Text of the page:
Jack Worthing
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Quotes for
Jack Worthing (Character)
from The Importance of Being Earnest (1952)

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The Importance of Being Earnest (2002)
Jack: I don't actually know who I am by birth. I was... well, I was found.
Lady Bracknell: Found?
Jack: Yes. The late Mr. Thomas Cardew, an old gentlemen of a kindly disposition found me and gave me the name of Worthing because he happened to have a first class ticket to Worthing at the time. Worthing is a place in Sussex. It's a seaside resort.
Lady Bracknell: And where did this charitable gentlemen with the first class ticket to the seaside resort find you?
Jack: In a handbag.
Lady Bracknell: [closes eyes briefly] A handbag?
Jack: Yes, Lady Bracknell, I was in a hand bag. A somewhat large... black... leather handbag with handles... to it.
Lady Bracknell: An ordinary handbag.
Lady Bracknell: And where did this Mr. James... or, Thomas Cardew come across this ordinary handbag?
Jack: The cloak room at Victoria Station. It was given to him in mistake for his own...
Lady Bracknell: [Shocked] The cloak room at Victoria Station?
Jack: Yes. The Brighton line.
Lady Bracknell: The line is immaterial.
[begins tearing up notes]
Lady Bracknell: Mr. Worthing. I must confess that I feel somewhat bewildered by what you have just told me. To be born, or at any rate bred in a handbag, whether it have handles or not, seems to me to display a contempt for the ordinary decencies of family life which reminds one of the worst excesses of the French revolution, and I presume you know what that unfortunate movement led to?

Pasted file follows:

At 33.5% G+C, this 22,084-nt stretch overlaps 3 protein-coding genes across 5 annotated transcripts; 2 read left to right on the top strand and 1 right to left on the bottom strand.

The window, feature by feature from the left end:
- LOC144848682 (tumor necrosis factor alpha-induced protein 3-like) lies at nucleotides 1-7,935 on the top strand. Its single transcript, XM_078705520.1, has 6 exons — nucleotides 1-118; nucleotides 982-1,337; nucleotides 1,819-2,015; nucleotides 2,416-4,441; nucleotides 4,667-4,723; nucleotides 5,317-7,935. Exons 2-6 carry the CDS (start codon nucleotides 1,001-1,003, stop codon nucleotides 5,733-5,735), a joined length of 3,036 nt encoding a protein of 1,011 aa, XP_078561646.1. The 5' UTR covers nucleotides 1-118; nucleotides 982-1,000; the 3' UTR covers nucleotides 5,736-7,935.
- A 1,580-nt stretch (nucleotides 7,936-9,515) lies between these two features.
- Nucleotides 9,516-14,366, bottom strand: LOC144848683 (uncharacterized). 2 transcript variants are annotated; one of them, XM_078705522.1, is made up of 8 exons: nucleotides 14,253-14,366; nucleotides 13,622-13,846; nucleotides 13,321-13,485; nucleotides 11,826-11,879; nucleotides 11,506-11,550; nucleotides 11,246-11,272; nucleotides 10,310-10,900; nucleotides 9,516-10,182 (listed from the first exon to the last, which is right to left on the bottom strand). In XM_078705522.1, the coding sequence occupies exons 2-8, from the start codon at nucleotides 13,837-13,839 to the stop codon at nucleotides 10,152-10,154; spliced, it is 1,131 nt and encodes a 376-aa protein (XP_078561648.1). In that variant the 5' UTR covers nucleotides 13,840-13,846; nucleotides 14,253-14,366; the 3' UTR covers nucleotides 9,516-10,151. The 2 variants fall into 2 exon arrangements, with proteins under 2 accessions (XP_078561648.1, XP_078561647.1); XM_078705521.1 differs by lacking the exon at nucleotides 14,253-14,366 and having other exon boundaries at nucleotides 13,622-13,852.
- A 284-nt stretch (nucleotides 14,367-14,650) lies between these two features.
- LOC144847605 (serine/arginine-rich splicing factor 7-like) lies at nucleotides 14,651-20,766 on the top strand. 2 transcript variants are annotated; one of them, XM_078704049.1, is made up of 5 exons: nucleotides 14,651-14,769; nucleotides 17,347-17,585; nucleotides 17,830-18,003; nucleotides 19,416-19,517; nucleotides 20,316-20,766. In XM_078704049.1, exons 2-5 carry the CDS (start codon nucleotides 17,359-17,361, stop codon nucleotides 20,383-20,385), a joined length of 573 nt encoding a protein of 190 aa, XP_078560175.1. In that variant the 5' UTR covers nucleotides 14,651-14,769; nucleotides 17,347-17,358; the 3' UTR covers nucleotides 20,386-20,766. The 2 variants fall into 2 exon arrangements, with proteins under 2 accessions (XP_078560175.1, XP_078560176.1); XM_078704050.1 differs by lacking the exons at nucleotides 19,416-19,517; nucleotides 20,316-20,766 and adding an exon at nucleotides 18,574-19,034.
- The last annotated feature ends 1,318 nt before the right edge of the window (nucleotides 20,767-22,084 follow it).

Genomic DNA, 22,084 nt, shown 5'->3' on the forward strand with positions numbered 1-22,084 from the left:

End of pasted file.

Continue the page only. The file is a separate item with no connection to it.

[while Algy is pretending to be Jack's brother]
Jack: [whispering] Algy! Algy! Algy!
[Algy looks around, as if wondering who Jack's calling]
Jack: Ernest.
Algy: Ah, good morning, dear fellow.

Lady Bracknell: You seem to be displaying signs of triviality.
Jack: On the contrary, Aunt Augusta. I've now realized for the first time in my life the vital importance of being Ernest.

Jack: Lady Bracknell, I hate to seem inquisitive, but would you kindly inform me who I am?

[in the end credits]
Jack: Algy, you're always talking nonsense.
Algy: It's better than listening to it.

Jack: Good heavens, I suppose a man may eat his own muffins in his own garden.
Algy: But you have just said it was perfectly heartless to eat muffins!
Jack: I said it was perfectly heartless of YOU under the circumstances. That is a very different thing.
Algy: That may be, but the muffins are the same!

Jack: How you can sit there eating muffins when we're in this terrible trouble, I can't make out! It seems to me to be perfectly heartless...
Algy: I can hardly eat muffins in an agitated manner. The butter would probably get on my cuffs.

[over the end credits, Algy and Jack rehearse their song to win back their girls]
Jack: I think your high notes may have damaged our chances, old boy. You do want them to come down, don't you?
Algy: Well, they're never going to come down while you're singing like that, you're completely out of tune.
Jack: How dare you.
Algy: I'll take this next bit.
Jack: You leave this one to me, you go and have a lie-down.
Algy: I'm doing it.
Jack: Move out of my way, I'm coming through.
Algy: Go easy, my dear fellow...
Jack: [singing] COME DO-O-O-O-WN, LADY COME DOWN...
Algy: Overdoing it, less is more.

[Jack tells Lady Bracknell his address in London]
Lady Bracknell: The unfashionable side. I thought there was something.
[she reaches for the bell, but reconsiders and pulls back]
Lady Bracknell: However, that could easily be altered.
Jack: Do you mean the fashion, or the side?
Lady Bracknell: Well, both, if necessary, I presume!